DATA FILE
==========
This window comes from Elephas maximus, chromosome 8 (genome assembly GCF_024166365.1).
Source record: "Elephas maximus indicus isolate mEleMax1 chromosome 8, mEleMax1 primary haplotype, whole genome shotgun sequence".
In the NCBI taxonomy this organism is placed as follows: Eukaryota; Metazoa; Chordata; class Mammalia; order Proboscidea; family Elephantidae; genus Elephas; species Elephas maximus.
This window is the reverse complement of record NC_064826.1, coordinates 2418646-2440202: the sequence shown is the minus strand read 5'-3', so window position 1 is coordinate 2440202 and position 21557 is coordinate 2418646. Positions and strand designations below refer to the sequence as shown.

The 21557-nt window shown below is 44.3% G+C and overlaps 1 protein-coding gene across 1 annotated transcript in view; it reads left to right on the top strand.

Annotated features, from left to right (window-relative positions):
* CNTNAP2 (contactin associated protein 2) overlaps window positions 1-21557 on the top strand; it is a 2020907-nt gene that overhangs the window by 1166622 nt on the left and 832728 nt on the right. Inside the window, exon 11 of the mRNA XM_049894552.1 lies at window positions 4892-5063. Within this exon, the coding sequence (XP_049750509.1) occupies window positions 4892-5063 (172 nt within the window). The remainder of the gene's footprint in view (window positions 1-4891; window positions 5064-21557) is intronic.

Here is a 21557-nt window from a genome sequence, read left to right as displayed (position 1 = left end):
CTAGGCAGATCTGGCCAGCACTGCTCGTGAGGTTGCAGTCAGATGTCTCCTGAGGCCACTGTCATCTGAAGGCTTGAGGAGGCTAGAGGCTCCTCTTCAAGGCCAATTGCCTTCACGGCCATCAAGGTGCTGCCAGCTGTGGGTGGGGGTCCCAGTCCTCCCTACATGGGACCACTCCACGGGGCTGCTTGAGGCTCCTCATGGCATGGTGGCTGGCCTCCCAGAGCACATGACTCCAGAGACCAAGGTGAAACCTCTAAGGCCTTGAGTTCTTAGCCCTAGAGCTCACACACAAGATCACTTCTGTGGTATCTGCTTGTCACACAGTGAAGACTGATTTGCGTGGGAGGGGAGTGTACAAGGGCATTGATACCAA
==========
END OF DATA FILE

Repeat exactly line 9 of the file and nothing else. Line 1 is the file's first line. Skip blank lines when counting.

CTAGGCAGATCTGGCCAGCACTGCTCGTGAGGTTGCAGTCAGATGTCTCCTGAGGCCACTGTCATCTGAAGGCTTGAGGAGGCTAGAGGCTCCTCTTCAAGGCCAATTGCCTTCACGGCCATCAAGGTGCTGCCAGCTGTGGGTGGGGGTCCCAGTCCTCCCTACATGGGACCACTCCACGGGGCTGCTTGAGGCTCCTCATGGCATGGTGGCTGGCCTCCCAGAGCACATGACTCCAGAGACCAAGGTGAAACCTCTAAGGCCTTGAGTTCTTAGCCCTAGAGCTCACACACAAGATCACTTCTGTGGTATCTGCTTGTCACACAGTGAAGACTGATTTGCGTGGGAGGGGAGTGTACAAGGGCATTGATACCAA